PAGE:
Thinking About Messy War
My recent book, The Warrior, Military Ethics and Contemporary Warfare: Achilles Goes Asymmetrical, represents my scholarly inquiry around military ethics and non-conventional warfare over the last fifteen years, in which I have explored questions like:
- What is a warrior and how is that different from a soldier?
- What are the rules and moral principles that our military ought to follow in war?
- How does the changing nature of warfare impact these rules?
- How do we train and educate our military to conduct warfare in a moral and humane way?
- What is the relationship between the military and civilian cultures?
This book is unique in that it focuses largely on the “boots on the ground” questions of how to conduct war and how to prepare our military personnel educationally to conduct wars. By contrast, many books in this field start with the more theoretical question of whether and when the resort to force, that is, the decision to go to war is moral and just. It is not that these questions are unimportant (and I do address them to some degree). The audience of this book, however, is not limited to the community of scholars, but also includes the practitioners of war, particularly those in the military community. While much of the material in the book was developed within a community of scholars at conferences and in conversations with my students (including ROTC cadets, veterans, and civilians), the writing of the book also benefitted from the feedback, ideas, and criticism that I received from veterans, scholars, and active-duty military on Twitter. This was an incredible experience as many in this community are keenly interested in and engaged with issues of moral education in the military, rules of war, and the civilian/military culture gap.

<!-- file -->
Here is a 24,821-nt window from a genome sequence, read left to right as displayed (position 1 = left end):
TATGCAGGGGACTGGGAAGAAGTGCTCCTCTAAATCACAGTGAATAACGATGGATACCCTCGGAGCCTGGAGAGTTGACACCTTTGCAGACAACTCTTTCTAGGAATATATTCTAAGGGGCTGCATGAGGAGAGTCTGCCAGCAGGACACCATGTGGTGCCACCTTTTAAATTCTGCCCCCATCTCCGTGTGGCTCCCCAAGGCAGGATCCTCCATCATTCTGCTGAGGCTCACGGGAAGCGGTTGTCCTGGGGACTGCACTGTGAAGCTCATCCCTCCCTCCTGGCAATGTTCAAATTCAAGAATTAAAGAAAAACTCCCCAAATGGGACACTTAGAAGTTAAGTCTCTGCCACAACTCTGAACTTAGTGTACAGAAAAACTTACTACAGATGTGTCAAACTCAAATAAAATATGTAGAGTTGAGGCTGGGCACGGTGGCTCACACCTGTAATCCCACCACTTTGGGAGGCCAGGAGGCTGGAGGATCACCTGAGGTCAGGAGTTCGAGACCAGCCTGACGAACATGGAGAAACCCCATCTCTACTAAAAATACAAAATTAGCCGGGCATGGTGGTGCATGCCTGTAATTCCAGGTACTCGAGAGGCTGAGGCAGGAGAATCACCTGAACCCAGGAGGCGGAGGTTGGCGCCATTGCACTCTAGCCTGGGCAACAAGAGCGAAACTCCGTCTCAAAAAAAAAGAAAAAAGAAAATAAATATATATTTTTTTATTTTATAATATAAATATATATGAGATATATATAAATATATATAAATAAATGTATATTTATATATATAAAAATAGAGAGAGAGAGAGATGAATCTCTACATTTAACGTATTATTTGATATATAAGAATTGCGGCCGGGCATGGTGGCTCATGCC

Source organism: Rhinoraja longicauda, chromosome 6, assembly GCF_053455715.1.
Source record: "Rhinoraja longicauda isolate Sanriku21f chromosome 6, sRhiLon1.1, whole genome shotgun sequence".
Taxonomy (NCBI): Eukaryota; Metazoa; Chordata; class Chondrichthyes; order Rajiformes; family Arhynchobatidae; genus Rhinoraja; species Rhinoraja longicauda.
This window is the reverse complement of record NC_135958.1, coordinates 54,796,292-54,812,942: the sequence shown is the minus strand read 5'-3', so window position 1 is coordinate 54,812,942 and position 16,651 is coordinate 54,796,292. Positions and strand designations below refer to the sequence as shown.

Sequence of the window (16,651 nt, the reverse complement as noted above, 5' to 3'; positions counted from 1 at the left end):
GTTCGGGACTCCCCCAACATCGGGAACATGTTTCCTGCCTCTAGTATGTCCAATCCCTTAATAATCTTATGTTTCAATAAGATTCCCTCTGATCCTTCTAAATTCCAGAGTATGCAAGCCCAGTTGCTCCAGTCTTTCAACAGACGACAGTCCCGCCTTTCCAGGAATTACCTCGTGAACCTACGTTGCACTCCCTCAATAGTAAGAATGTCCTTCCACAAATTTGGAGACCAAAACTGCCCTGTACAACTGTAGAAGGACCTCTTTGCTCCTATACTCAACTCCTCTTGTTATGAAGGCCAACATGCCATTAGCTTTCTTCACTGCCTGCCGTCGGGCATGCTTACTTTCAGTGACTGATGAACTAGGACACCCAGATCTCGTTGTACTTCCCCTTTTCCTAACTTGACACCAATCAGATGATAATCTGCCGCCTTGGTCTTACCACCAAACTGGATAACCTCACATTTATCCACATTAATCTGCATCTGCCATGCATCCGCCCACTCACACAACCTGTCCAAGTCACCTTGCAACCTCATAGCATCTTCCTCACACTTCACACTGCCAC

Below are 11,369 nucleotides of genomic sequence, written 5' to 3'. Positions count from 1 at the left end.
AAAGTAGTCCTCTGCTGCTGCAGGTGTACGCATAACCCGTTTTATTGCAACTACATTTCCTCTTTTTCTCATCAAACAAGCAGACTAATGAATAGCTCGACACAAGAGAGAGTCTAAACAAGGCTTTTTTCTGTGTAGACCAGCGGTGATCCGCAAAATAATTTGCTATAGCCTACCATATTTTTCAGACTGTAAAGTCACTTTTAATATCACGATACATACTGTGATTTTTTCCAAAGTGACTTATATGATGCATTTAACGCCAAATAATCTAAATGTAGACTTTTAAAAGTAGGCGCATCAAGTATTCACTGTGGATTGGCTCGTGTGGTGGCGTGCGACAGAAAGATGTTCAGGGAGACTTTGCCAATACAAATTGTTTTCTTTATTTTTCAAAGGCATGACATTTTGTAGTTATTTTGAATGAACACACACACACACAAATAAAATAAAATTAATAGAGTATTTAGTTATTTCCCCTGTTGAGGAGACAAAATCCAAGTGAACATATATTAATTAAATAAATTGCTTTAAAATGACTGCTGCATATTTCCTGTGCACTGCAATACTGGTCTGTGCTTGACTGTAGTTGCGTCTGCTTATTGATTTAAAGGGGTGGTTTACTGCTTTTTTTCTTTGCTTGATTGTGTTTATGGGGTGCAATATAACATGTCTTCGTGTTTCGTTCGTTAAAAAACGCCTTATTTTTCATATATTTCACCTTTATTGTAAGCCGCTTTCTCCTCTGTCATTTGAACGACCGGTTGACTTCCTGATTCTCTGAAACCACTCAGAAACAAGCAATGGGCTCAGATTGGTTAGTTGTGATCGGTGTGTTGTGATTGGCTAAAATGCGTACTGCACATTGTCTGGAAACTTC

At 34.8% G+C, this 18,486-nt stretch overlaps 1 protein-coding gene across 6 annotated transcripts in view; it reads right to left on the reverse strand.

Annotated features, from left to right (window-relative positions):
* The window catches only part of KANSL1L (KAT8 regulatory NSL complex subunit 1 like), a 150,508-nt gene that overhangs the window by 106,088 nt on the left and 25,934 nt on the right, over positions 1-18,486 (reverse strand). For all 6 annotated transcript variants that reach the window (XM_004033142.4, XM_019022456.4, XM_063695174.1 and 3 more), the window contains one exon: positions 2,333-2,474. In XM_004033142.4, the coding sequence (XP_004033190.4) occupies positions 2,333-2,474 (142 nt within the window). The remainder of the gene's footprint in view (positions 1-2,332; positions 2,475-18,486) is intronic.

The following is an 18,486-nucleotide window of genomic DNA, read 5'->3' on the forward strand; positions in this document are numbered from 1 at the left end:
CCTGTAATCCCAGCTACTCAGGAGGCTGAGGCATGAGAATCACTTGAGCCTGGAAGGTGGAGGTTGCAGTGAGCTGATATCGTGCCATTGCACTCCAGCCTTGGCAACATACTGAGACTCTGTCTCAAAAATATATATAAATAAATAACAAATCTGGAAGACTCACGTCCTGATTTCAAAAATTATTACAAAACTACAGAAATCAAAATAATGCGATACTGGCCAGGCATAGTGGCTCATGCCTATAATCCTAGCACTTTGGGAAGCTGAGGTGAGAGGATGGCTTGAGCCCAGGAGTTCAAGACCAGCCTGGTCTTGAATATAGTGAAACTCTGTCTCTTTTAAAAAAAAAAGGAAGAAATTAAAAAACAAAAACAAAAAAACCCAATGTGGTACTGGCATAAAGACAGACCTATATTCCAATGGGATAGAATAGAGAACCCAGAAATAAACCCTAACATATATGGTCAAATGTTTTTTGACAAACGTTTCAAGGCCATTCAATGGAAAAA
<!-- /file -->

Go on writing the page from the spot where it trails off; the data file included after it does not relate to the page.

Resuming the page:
Part of the benefit of the teacher-scholar model we embrace at PLU is the ability to enrich both the scholarly and the teaching/learning experience with synergy. Many of the issues that I was wrestling with as a scholar and discussing on Twitter influenced the classroom (especially my military ethics classes in January 2013 and 2014) and became part of my teaching process. In turn, my time in the classroom circled back to influence the scholarly process. Some of the issues that I pursue in this book and in my broader scholarship as a philosopher are ones that I was not originally captivated with, but ones that my students found compelling and asked me very hard and challenging questions about. As academics, we have the privilege of participating in the classroom as teachers and learners, just as our students are! In particular, I benefitted from the insights of two of my students with whom I carried out student-faculty research projects. I worked with Calvin Moore (PLU ’08) on non-lethal weapons and with Peter Joyce (PLU ’15) on jus in bello/rules of war in asymmetric war. Moore and Joyce read and critiqued my work with incisive questions and interesting perspectives that pushed the boundaries of my study in very deep and important ways.
Finally, one might wonder and many have asked me about the use of Achilles, and also Hector, as my touchstones throughout the book. It might seem odd that two fictional characters from the Iliad, an epic poem written centuries ago, provide the imagery for a book on contemporary, non-conventional wars like those in Afghanistan and Iraq that seem to bear little resemblance to the Trojan War. What do these characters have to tell us about non-lethal weapons, drones or whether we can maintain a distinction between combatants and non-combatants in contemporary wars that may include humanitarian interventions, counter-terrorism, counter-insurgency, and nation building/peace keeping? While these differences are stark and daunting, my book is also about the human experience of war, about the moral quandaries that the military faces in war and must engage on our behalf. Achilles is the consummate warrior and often reflects the mindset of many of our contemporary adversaries; Hector is the consummate soldier who reflects a view of war as lamentable but necessary. It is in the interaction of these two characters that we can explore our own ideas and intuitions about war and reflect for the future. In a society where the civilians are responsible for control of the military, this thoughtful and critical reflection, which is part of my calling and vocation as both a teacher and a philosopher, is quite literally a matter of life and death.
— Pauline Shanks Kaurin